Got this in from Glyn. It’s wonderful:
“Hello Al – I’ve re-started some work on the layout once more, adding the first of a series of mountains to the right hand side of the double mainline. It’s been an awkward reach but I’m managing to get it done piecemeal. I should have done this at the beginning of construction but as you may recall I decided to add an entire double mainline loop to the back end of the layout just a couple of months ago, necessitating the additional landscaping as an after thought. Hindsight is 20:20! I hope it will be helpful to some of your viewers.
I’ve been swamped with work but have started working on the layout once more after finishing the Bietschtal bridge project I sent in earlier. Since the bridge installation I added railings around the bridge approaches shown below.
With the tunnel portals made I started on framing up the mountain to the right of the bridge. I wanted a fairly high peak tapering gently down toward low hills which would be the backdrop of a smaller town on the right limb of the layouts E-shape. I made a rough wooden frame out of wood off-cuts – not much to look at but it was sturdy enough to support the use of Woodland Scenics shaper sheet.
With the face of the mountain stapled on to the frame I began covering the entire structure, making allowance for the tunnel portals. The idea was to construct a mountain that could be easily lifted off the layout in case of derailment or for track maintenance problems etc
Next came the plastering shown above and once that had dried I started to paint the shell using the Woodland Scenics leopard spotting approach with burnt umber, yellow ochre and Paynes Gray/black acrylic washes. The initial result with this technique (shown below) is always a little garish but as it dries, the colours fade and become quite realistic.
Next I started adding areas of light grass flocking and small bushes using lichen. I also made an attempt at constructing a tall pine tree using Luke Towan’s technique using BBQ skewers with coconut fiber rings to create the framework for the flocking. He has a superb YouTube video describing the technique and achieves amazing results at a fraction of the cost of buying ready made trees.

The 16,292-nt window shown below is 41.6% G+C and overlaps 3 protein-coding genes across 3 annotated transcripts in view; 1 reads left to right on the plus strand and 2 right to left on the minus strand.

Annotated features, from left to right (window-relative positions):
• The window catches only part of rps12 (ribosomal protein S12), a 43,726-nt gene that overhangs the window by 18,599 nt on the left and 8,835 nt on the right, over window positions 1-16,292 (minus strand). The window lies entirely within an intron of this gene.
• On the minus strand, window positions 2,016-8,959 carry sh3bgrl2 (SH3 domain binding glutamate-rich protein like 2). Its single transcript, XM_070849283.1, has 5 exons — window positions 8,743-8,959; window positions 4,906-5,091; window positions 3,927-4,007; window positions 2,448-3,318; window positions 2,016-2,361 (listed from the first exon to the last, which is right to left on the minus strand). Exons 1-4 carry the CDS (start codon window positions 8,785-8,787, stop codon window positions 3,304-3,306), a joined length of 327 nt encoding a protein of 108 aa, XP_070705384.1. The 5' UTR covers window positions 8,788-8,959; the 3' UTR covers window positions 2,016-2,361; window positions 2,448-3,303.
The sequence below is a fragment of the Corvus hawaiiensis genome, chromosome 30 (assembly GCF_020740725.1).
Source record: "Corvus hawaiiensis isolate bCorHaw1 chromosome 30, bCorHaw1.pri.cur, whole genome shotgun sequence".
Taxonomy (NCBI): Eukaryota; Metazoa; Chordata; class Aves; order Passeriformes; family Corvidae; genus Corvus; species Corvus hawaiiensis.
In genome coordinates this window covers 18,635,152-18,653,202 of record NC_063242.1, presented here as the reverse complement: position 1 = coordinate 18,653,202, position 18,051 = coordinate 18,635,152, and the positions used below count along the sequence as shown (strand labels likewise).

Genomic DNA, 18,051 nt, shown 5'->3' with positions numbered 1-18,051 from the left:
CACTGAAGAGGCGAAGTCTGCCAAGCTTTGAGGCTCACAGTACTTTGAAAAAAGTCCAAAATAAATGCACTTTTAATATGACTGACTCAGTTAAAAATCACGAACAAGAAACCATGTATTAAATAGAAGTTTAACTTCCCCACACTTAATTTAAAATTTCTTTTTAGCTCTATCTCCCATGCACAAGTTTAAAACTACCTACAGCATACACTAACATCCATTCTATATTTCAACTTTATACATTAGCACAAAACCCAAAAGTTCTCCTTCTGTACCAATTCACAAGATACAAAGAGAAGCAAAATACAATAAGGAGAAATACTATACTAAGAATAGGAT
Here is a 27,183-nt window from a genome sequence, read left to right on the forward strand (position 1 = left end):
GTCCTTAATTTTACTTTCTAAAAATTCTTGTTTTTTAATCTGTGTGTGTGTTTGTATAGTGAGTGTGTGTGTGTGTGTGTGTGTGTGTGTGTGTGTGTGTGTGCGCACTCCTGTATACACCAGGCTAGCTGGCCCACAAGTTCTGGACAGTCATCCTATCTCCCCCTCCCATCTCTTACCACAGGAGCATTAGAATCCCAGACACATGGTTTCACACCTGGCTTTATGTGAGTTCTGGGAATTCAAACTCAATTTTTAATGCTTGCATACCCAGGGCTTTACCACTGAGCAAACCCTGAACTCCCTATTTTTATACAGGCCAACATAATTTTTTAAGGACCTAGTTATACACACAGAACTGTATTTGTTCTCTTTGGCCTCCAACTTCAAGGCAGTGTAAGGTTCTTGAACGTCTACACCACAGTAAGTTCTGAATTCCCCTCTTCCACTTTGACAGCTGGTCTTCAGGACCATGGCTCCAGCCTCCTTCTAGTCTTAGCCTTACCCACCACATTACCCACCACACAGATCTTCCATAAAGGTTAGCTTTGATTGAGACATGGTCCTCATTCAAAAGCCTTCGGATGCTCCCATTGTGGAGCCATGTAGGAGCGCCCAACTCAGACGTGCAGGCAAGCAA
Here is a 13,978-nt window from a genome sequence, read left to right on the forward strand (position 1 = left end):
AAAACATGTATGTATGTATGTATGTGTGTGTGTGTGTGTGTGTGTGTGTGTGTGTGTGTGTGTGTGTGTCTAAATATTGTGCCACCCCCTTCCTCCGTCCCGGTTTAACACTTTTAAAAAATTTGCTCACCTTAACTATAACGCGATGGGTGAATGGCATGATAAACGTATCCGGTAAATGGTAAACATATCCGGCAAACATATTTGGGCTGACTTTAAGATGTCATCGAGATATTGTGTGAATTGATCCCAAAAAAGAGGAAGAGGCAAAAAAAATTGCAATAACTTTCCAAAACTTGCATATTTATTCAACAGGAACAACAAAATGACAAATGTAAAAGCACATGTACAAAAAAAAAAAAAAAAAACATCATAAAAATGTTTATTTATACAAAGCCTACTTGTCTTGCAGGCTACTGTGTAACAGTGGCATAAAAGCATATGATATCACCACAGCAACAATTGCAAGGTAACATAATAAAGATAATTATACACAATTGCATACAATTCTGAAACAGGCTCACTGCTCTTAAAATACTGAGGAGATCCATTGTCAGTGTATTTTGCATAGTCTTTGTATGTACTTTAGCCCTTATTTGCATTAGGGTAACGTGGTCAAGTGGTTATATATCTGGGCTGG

The effect was fairly pleasing so I began to add electrostatic grass to the softer shoulders of the mountain and then added more trees, both deciduous and conifers. I also added anther smaller summit to the main mountain as I didn’t like the angular profile of the original construct. I had added some vines along the edges of the precipice but found that too dark and unrealistic so off it came. This is before I removed the vines.
With some of the vines removed I added more trees and electrostatic grass.
The final result is fairly pleasing at this stage but I plan to add more trees and bushes to the main mountain as well as to the smaller outcrop to the left of the tunnel portal. I will also have to camouflage the junctures between the portals and the mountainsides and add a tunnel portal for the logging road at its base. Then it’s on to building more mountains to the left of the Bietschtal bridge! And so it goes on!! I’ll send some video once I have it edited.
Well what can I say? I stunning ‘how to’ – and I think it looks amazing.
Here’s the youtube video that Glyn mentions:
And if Glyn has left you feeling inspired – the Beginner’s Guide is here.
That’s all this time folks. Hope you enjoyed this one as much as me.
Keep ’em coming.